13 Collections Sort  Accepts a List of comparable objects.  How might a sort() or any other method use this? Imagine: Perhaps items stored as a list of Objects: List theList …;  Inside a loop, code might look like this: Comparable item1 = (Comparable) theList.get(i); Comparable item2 = (Comparable) theList.get(j); int cmpResult = item1.compareTo(item2);  Such code will work when the list stores any class that implements Comparable!  But, what happens if list-elements are of different classes (still Comparable, but different)? compareTo() fails!  Lets look at an example!

14 Example: Writing compareTo()  Imagine something like an entry in a phonebook Order by last name, first name, then number int compareTo(PhoneBookEntry item2 ) { int retVal= last.compareTo(item2.last); if ( retVal != 0 ) return retVal; retVal = first.compareTo(item2.first); if ( retVal != 0 ) return retVal; retVal = phNum - item2.phNum; return retVal; }

15 Comparable Problems  Lack of flexibility  Just one way to compare is possible, because there’s just one compareTo method per class  Possible solutions: Separate functions: sortByName(), sortByNum(),…  We can’t predict in advance how you’ll want to sort! Pass a parameter to indicate control: sort(theList, “byName”) or sort(theList, “byNum”);  Ugh. Same problem as before  And the internals of sort() will grow to become very ugly

16 Function Objects  We need to somehow pass “how to execute” information as a parameter to sort() We pass objects as parameters Can we pass a method/operation as an object?  Many languages support this, but in different ways: C and C++ – pointers to functions C# – delegates Java – “function objects” that  implement a specified interface, and  the one method in that interface does the needed work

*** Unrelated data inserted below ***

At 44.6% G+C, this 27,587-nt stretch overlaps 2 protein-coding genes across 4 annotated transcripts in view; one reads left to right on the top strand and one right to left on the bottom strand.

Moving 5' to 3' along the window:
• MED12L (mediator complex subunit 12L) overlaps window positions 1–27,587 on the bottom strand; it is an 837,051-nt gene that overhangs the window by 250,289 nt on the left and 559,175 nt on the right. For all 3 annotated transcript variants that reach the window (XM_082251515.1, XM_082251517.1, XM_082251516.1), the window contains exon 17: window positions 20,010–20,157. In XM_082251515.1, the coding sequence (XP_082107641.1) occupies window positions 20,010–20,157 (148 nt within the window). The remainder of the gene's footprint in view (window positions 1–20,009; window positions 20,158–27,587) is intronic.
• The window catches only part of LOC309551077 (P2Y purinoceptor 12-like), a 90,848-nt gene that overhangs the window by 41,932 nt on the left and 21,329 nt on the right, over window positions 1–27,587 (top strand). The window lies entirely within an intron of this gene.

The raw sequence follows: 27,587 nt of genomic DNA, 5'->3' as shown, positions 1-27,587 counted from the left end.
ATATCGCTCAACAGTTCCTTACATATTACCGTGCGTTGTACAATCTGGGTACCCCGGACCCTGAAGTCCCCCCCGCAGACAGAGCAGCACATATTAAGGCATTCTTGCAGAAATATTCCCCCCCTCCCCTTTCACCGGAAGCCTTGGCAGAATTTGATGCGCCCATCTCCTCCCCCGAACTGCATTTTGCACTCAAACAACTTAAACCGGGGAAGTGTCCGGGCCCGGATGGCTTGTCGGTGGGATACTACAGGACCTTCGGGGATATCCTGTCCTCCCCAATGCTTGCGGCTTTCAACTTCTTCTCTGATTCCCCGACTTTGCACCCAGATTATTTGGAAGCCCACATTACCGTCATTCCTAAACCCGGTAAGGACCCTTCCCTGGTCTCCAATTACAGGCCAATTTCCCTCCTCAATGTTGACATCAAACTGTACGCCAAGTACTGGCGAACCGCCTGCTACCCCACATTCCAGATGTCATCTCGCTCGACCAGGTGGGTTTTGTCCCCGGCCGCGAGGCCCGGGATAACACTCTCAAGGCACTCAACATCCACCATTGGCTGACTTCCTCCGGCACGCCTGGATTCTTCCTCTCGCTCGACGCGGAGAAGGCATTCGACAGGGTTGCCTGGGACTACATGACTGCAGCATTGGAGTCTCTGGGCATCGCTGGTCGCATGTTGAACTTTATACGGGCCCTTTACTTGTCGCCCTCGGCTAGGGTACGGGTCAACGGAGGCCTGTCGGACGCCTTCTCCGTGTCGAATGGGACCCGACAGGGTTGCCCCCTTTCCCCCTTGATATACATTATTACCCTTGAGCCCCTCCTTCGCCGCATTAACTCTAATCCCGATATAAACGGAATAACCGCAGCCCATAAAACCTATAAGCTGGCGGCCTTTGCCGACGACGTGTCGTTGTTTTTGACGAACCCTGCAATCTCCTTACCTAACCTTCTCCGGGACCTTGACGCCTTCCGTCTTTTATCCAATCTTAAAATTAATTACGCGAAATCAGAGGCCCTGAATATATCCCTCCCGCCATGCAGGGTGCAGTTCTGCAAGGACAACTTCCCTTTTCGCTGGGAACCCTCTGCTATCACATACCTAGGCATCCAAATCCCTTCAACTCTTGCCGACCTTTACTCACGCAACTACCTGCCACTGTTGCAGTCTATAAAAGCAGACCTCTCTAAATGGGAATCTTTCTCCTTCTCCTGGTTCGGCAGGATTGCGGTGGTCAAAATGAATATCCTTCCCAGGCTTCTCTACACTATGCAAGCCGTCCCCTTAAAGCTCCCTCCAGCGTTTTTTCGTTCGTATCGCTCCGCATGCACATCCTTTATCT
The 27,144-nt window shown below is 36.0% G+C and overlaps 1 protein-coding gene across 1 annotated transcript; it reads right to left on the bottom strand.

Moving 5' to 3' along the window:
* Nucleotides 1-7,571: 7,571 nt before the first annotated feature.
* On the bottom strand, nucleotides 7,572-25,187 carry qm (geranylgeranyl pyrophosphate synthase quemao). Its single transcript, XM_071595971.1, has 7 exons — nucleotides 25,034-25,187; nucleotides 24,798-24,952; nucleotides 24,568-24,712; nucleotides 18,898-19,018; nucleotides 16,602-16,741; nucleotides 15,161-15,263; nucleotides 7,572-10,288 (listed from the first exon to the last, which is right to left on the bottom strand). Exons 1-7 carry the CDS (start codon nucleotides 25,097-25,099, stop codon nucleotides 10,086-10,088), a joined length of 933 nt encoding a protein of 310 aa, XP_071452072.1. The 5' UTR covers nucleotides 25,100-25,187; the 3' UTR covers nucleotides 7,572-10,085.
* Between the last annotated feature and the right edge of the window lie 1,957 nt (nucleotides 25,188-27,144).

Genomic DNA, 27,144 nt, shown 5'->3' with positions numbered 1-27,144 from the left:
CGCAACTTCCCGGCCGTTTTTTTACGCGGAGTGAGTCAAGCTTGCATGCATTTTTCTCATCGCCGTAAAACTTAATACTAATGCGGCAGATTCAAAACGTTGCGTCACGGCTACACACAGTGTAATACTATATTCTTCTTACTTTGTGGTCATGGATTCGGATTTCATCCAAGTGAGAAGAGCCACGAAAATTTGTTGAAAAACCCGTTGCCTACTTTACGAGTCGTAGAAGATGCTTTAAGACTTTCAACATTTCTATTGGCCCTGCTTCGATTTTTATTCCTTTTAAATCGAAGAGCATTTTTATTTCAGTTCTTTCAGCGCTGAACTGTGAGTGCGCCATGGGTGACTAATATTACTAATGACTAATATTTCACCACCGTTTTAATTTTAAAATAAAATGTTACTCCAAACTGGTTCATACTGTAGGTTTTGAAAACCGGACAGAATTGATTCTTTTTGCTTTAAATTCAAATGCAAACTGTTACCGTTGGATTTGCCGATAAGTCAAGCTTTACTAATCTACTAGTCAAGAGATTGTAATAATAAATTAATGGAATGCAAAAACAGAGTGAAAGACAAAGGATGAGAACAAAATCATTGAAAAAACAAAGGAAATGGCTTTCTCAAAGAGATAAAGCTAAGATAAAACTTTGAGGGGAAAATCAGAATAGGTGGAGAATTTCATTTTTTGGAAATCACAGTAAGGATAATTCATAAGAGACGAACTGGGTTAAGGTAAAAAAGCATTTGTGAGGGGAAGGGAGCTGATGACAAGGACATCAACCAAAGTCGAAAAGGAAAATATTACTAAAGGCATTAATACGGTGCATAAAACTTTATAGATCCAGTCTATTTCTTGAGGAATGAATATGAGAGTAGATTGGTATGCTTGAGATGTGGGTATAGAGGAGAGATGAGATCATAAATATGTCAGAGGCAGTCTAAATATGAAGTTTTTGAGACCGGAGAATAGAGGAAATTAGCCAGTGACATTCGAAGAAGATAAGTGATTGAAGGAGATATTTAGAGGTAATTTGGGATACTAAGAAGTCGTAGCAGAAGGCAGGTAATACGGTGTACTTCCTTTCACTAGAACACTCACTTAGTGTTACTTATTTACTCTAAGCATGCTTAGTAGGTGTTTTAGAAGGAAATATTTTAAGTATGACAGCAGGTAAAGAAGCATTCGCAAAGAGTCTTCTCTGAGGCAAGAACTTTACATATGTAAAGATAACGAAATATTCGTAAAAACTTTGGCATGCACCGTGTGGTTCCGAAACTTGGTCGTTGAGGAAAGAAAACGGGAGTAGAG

17 Function Objects in Java  Idea: encapsulate a function inside a class  Note: not our usual idea of a class State? (None.) Identity? (Just need one instance.) Represents an entity? (Nope! Just a place to stash a function so it can be passed as a parameter.)  Warning / caveat! This idea is contrary to many OO principles, but… Useful if done in limited circumstances Use it when the libraries make it available Not often part of your own class-design  But use it in libraries when it’s part of the framework

18 Example: Comparator objects  We want to pass a function-object to a method: Collections.sort(someList, function-object-goes-here); But what type should this object be? Use an Interface:  Interface name can be used as a type in the parameter list  Interface defines the method name itself!  Java’s Comparator interface: int compare( Object o1, Object o2); Notes: not compareTo()! Takes two parameters!  Define a class for each kind of comparison you want. E.g. Classes: CmpStudentByGpa, CmpStudentByGpaDesc Classes: CmpDogByName, CmpDogByBreed  Example?

19 Writing a Comparator Class  Example on following slides like one from MSD text, p. 646- 647 We have a Dog class with name, breed and gender  But see simpler example in Java on website list of Student objects sort by name, gpa  Also sort in descending order too  Look at testSorting1() in TestDriver class  Look at compareTo() in Student  Look at use of comparator classes